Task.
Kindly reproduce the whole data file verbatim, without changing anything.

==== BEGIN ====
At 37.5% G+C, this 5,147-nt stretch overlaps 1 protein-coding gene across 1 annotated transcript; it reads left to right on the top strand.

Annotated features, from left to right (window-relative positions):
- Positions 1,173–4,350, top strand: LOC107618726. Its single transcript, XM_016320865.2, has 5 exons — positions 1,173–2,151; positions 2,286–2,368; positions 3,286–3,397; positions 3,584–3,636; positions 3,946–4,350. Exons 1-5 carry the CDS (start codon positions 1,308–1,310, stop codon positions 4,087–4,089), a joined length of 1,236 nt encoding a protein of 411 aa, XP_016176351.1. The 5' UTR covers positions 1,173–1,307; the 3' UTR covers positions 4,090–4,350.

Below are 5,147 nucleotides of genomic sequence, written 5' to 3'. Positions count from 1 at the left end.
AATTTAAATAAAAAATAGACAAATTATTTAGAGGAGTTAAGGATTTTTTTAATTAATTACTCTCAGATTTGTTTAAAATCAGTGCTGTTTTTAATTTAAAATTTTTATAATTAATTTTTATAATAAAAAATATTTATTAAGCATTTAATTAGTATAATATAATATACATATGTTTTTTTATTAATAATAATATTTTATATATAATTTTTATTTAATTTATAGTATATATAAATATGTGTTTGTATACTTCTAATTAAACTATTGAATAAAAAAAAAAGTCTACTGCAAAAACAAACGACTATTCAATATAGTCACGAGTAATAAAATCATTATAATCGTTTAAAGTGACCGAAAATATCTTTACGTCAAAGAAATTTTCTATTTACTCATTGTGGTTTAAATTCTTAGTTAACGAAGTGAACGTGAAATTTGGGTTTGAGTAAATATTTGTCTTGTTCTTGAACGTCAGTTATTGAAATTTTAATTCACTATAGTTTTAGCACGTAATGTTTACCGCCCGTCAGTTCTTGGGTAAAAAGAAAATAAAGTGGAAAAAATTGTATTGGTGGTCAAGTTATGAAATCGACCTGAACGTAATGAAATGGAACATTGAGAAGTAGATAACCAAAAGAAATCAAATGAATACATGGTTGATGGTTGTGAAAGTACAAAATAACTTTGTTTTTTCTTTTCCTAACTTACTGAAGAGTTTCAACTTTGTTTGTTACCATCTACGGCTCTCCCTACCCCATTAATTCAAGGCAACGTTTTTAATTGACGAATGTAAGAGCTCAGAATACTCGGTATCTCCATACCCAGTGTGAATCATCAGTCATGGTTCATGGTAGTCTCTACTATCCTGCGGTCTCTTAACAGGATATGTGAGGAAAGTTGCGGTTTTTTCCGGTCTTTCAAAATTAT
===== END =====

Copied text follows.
At 37.5% G+C, this 5,147-nt stretch overlaps 1 protein-coding gene across 1 annotated transcript; it reads left to right on the top strand.

Annotated features, from left to right (window-relative positions):
- Positions 1,173–4,350, top strand: LOC107618726. Its single transcript, XM_016320865.2, has 5 exons — positions 1,173–2,151; positions 2,286–2,368; positions 3,286–3,397; positions 3,584–3,636; positions 3,946–4,350. Exons 1-5 carry the CDS (start codon positions 1,308–1,310, stop codon positions 4,087–4,089), a joined length of 1,236 nt encoding a protein of 411 aa, XP_016176351.1. The 5' UTR covers positions 1,173–1,307; the 3' UTR covers positions 4,090–4,350.

Below are 5,147 nucleotides of genomic sequence, written 5' to 3'. Positions count from 1 at the left end.
AATTTAAATAAAAAATAGACAAATTATTTAGAGGAGTTAAGGATTTTTTTAATTAATTACTCTCAGATTTGTTTAAAATCAGTGCTGTTTTTAATTTAAAATTTTTATAATTAATTTTTATAATAAAAAATATTTATTAAGCATTTAATTAGTATAATATAATATACATATGTTTTTTTATTAATAATAATATTTTATATATAATTTTTATTTAATTTATAGTATATATAAATATGTGTTTGTATACTTCTAATTAAACTATTGAATAAAAAAAAAAGTCTACTGCAAAAACAAACGACTATTCAATATAGTCACGAGTAATAAAATCATTATAATCGTTTAAAGTGACCGAAAATATCTTTACGTCAAAGAAATTTTCTATTTACTCATTGTGGTTTAAATTCTTAGTTAACGAAGTGAACGTGAAATTTGGGTTTGAGTAAATATTTGTCTTGTTCTTGAACGTCAGTTATTGAAATTTTAATTCACTATAGTTTTAGCACGTAATGTTTACCGCCCGTCAGTTCTTGGGTAAAAAGAAAATAAAGTGGAAAAAATTGTATTGGTGGTCAAGTTATGAAATCGACCTGAACGTAATGAAATGGAACATTGAGAAGTAGATAACCAAAAGAAATCAAATGAATACATGGTTGATGGTTGTGAAAGTACAAAATAACTTTGTTTTTTCTTTTCCTAACTTACTGAAGAGTTTCAACTTTGTTTGTTACCATCTACGGCTCTCCCTACCCCATTAATTCAAGGCAACGTTTTTAATTGACGAATGTAAGAGCTCAGAATACTCGGTATCTCCATACCCAGTGTGAATCATCAGTCATGGTTCATGGTAGTCTCTACTATCCTGCGGTCTCTTAACAGGATATGTGAGGAAAGTTGCGGTTTTTTCCGGTCTTTCAAAATTAT